According to Merkel, the final deal got a helping hand from US president Barack Obama, who made a decisive phone call to Germany on Friday and “helped swing the deal”. In simple words, Obama helped shed some light on Opel’s financing over the following months.
"I spoke on the phone with the American president yesterday and we were in agreement that we had to do everything possible to come up with a good result for this complicated task," Merkel was quoted as saying by Reuters. "That conversation clearly influenced the negotiations last night."
Additional details surfaced, clearing up the mist over the future owners of the German manufacturer. Alongside Magna, Russian bank Sberbank will get a 35 percent stake, in return for them helping to finance the deal.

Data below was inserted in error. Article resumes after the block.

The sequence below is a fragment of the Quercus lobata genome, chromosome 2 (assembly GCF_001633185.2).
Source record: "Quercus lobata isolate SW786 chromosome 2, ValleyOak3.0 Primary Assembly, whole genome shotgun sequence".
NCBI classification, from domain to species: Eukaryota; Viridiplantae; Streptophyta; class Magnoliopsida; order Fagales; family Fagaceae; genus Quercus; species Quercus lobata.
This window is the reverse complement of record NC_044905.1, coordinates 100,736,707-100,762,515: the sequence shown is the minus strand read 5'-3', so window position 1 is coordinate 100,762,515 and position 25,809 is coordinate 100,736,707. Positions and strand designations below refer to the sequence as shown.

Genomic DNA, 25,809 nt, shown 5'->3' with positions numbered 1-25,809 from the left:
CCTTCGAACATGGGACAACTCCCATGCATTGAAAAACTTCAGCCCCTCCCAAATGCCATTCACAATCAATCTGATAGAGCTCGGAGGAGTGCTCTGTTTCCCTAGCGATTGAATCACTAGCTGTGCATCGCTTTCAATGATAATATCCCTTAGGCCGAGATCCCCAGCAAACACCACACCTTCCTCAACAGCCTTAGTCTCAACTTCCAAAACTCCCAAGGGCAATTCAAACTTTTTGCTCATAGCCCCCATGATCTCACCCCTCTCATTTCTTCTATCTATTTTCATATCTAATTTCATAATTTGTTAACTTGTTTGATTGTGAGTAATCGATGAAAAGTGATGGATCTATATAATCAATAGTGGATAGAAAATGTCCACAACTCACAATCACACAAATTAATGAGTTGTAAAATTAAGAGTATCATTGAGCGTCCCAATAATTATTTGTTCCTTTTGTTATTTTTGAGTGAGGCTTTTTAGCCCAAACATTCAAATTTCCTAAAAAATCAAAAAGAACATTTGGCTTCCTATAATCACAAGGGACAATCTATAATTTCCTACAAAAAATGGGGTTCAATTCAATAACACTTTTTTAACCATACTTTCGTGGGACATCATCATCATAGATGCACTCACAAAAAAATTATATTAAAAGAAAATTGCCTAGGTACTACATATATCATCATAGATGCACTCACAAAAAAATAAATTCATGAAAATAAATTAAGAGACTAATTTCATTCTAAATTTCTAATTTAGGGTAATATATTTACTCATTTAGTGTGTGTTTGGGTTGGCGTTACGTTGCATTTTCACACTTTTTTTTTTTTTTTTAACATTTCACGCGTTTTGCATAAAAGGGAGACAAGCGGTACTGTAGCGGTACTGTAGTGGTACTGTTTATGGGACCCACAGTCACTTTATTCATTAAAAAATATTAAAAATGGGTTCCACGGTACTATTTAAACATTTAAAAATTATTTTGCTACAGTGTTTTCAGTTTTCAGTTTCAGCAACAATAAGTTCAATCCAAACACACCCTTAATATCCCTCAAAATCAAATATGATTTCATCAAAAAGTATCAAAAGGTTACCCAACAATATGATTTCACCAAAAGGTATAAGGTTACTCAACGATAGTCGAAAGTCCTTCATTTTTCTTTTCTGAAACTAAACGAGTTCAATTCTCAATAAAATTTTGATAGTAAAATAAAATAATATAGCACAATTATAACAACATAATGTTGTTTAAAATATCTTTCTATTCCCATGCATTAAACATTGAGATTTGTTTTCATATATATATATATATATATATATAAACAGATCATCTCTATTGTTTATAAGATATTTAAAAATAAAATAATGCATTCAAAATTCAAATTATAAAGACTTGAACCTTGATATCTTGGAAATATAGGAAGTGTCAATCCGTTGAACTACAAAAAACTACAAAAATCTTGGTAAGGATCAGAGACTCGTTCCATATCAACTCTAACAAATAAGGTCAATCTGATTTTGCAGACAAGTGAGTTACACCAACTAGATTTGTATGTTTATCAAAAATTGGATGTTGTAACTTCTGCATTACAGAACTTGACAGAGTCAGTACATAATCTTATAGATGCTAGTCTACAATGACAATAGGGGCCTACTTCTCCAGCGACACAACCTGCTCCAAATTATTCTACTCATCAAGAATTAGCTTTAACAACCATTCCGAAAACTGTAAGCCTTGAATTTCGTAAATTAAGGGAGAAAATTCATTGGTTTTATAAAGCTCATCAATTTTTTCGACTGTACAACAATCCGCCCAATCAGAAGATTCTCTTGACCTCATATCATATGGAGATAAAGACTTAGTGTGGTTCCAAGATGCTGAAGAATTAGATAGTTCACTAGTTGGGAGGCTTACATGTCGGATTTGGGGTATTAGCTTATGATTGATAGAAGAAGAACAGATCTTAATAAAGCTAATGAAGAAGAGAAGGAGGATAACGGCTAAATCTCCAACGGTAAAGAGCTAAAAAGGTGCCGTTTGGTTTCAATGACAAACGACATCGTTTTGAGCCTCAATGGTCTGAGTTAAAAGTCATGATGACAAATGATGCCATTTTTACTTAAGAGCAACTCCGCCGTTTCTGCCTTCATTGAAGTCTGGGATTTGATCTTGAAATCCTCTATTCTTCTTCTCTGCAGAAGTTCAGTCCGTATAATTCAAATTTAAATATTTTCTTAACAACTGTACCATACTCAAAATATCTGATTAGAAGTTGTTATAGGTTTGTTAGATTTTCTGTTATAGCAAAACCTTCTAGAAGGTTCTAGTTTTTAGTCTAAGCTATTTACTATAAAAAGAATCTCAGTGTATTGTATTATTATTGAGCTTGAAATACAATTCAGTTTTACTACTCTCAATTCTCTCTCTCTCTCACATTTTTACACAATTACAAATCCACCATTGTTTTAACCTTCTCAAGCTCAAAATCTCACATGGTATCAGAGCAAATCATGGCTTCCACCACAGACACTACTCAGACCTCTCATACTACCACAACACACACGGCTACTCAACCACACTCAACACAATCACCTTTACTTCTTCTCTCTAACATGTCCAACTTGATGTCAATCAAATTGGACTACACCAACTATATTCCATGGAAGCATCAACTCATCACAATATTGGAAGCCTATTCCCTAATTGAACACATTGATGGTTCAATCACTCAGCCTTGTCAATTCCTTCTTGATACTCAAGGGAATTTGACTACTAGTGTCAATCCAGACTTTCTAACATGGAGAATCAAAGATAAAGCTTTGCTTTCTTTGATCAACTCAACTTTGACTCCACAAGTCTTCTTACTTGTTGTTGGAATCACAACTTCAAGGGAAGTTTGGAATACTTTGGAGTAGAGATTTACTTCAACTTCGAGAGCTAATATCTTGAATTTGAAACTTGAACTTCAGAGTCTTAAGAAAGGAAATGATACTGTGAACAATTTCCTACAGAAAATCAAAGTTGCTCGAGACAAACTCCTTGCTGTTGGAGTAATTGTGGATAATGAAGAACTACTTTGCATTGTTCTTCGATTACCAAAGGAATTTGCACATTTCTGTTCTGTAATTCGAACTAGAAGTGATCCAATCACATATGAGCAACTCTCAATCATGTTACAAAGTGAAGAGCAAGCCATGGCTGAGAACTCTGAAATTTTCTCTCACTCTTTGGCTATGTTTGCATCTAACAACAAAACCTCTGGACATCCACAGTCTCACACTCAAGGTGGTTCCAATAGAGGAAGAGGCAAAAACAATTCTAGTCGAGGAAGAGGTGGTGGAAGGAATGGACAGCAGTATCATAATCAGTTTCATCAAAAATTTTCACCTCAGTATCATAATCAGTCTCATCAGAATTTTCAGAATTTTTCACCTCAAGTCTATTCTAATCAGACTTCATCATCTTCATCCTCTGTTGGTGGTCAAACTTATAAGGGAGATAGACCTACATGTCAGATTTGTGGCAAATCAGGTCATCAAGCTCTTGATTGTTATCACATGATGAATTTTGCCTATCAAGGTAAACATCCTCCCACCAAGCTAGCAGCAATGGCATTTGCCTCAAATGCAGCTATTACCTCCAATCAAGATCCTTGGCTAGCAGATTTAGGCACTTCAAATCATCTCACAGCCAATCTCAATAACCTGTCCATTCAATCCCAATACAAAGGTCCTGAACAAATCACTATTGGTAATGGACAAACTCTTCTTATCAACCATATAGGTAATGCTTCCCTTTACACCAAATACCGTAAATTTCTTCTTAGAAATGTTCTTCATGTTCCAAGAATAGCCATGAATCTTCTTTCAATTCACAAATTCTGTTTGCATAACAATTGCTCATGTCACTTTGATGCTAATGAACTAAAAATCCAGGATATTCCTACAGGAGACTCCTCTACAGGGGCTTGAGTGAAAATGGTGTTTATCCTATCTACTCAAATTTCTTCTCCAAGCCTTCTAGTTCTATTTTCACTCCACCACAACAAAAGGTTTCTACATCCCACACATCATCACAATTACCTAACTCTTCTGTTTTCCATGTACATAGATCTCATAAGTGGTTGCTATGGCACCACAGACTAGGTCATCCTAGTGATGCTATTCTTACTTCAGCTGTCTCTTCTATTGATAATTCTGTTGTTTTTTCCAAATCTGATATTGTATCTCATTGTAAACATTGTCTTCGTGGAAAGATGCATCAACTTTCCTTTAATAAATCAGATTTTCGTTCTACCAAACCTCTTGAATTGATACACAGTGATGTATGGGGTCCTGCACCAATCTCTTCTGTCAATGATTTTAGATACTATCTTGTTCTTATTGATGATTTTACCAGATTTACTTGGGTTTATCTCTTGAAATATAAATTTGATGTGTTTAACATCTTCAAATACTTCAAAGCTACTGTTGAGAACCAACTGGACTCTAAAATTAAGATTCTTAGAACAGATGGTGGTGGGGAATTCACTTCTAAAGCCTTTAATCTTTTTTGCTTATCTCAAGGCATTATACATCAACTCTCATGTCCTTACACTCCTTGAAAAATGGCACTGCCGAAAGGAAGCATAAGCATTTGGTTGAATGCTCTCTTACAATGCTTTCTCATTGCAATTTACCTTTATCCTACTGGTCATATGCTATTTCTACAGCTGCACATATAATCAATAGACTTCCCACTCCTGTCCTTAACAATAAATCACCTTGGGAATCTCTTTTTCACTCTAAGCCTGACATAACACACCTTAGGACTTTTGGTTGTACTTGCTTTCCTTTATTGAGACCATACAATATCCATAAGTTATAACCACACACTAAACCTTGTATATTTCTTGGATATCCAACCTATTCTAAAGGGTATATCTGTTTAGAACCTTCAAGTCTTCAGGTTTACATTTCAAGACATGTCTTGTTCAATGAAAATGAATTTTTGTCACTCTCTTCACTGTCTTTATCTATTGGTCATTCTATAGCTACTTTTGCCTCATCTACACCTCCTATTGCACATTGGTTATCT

"To my mind, this is a very good chance for Russia to obtain one of the most advanced European automakers in terms of technology for an unprecedentedly low price," a German official told Vesti 24 news channel.
However Opel’s future ownership will look like, German workers are thrilled to have gotten rid of Fiat.
"This was pure emotion. I have to see now how to get the adrenaline levels down,” labor leader Klaus Franz, adding that workers coming to work for the Saturday shift “hugged each other in spontaneous celebrations.”
"It's good that we're still alive," one of the workers told the source. "But we still have to see what comes out of all this, where jobs will be cut. We'll probably end up having to pay the bill. But the main thing is: we're still alive."
“What comes out” will be a reduction of personnel of about 11,000, a quarter of which in Germany alone, and a very uncertain future for the plants in Belgium and Britain.